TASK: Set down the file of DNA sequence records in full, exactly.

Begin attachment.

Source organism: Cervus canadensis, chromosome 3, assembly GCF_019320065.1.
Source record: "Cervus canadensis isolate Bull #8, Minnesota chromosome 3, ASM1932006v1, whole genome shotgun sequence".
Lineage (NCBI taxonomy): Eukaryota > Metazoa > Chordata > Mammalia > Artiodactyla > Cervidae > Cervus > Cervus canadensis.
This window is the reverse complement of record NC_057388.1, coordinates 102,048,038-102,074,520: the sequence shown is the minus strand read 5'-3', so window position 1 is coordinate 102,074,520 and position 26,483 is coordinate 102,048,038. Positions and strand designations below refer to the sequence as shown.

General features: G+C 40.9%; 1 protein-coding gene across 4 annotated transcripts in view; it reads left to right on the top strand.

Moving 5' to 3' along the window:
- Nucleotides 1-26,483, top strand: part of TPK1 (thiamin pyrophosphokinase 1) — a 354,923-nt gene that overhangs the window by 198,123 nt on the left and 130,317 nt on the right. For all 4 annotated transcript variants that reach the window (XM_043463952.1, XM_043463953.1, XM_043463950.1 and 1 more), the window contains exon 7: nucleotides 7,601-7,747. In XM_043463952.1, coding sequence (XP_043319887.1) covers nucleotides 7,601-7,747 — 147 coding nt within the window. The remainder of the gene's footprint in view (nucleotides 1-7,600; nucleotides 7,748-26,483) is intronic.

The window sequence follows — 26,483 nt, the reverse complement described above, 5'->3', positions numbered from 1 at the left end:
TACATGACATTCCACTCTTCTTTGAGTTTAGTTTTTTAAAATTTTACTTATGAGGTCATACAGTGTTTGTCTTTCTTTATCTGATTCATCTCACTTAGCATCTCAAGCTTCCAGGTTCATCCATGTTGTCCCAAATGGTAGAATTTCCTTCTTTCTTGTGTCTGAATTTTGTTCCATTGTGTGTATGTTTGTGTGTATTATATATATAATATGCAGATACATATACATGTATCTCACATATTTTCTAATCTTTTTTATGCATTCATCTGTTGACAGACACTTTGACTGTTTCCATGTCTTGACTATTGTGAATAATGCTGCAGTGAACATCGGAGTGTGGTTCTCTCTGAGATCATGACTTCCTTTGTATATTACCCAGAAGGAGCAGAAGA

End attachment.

Source organism: Cervus canadensis, chromosome 3, assembly GCF_019320065.1.
Source record: "Cervus canadensis isolate Bull #8, Minnesota chromosome 3, ASM1932006v1, whole genome shotgun sequence".
Lineage (NCBI taxonomy): Eukaryota > Metazoa > Chordata > Mammalia > Artiodactyla > Cervidae > Cervus > Cervus canadensis.
This window is the reverse complement of record NC_057388.1, coordinates 102,048,038-102,074,520: the sequence shown is the minus strand read 5'-3', so window position 1 is coordinate 102,074,520 and position 26,483 is coordinate 102,048,038. Positions and strand designations below refer to the sequence as shown.

General features: G+C 40.9%; 1 protein-coding gene across 4 annotated transcripts in view; it reads left to right on the top strand.

Moving 5' to 3' along the window:
- Nucleotides 1-26,483, top strand: part of TPK1 (thiamin pyrophosphokinase 1) — a 354,923-nt gene that overhangs the window by 198,123 nt on the left and 130,317 nt on the right. For all 4 annotated transcript variants that reach the window (XM_043463952.1, XM_043463953.1, XM_043463950.1 and 1 more), the window contains exon 7: nucleotides 7,601-7,747. In XM_043463952.1, coding sequence (XP_043319887.1) covers nucleotides 7,601-7,747 — 147 coding nt within the window. The remainder of the gene's footprint in view (nucleotides 1-7,600; nucleotides 7,748-26,483) is intronic.

The window sequence follows — 26,483 nt, the reverse complement described above, 5'->3', positions numbered from 1 at the left end:
TACATGACATTCCACTCTTCTTTGAGTTTAGTTTTTTAAAATTTTACTTATGAGGTCATACAGTGTTTGTCTTTCTTTATCTGATTCATCTCACTTAGCATCTCAAGCTTCCAGGTTCATCCATGTTGTCCCAAATGGTAGAATTTCCTTCTTTCTTGTGTCTGAATTTTGTTCCATTGTGTGTATGTTTGTGTGTATTATATATATAATATGCAGATACATATACATGTATCTCACATATTTTCTAATCTTTTTTATGCATTCATCTGTTGACAGACACTTTGACTGTTTCCATGTCTTGACTATTGTGAATAATGCTGCAGTGAACATCGGAGTGTGGTTCTCTCTGAGATCATGACTTCCTTTGTATATTACCCAGAAGGAGCAGAAGA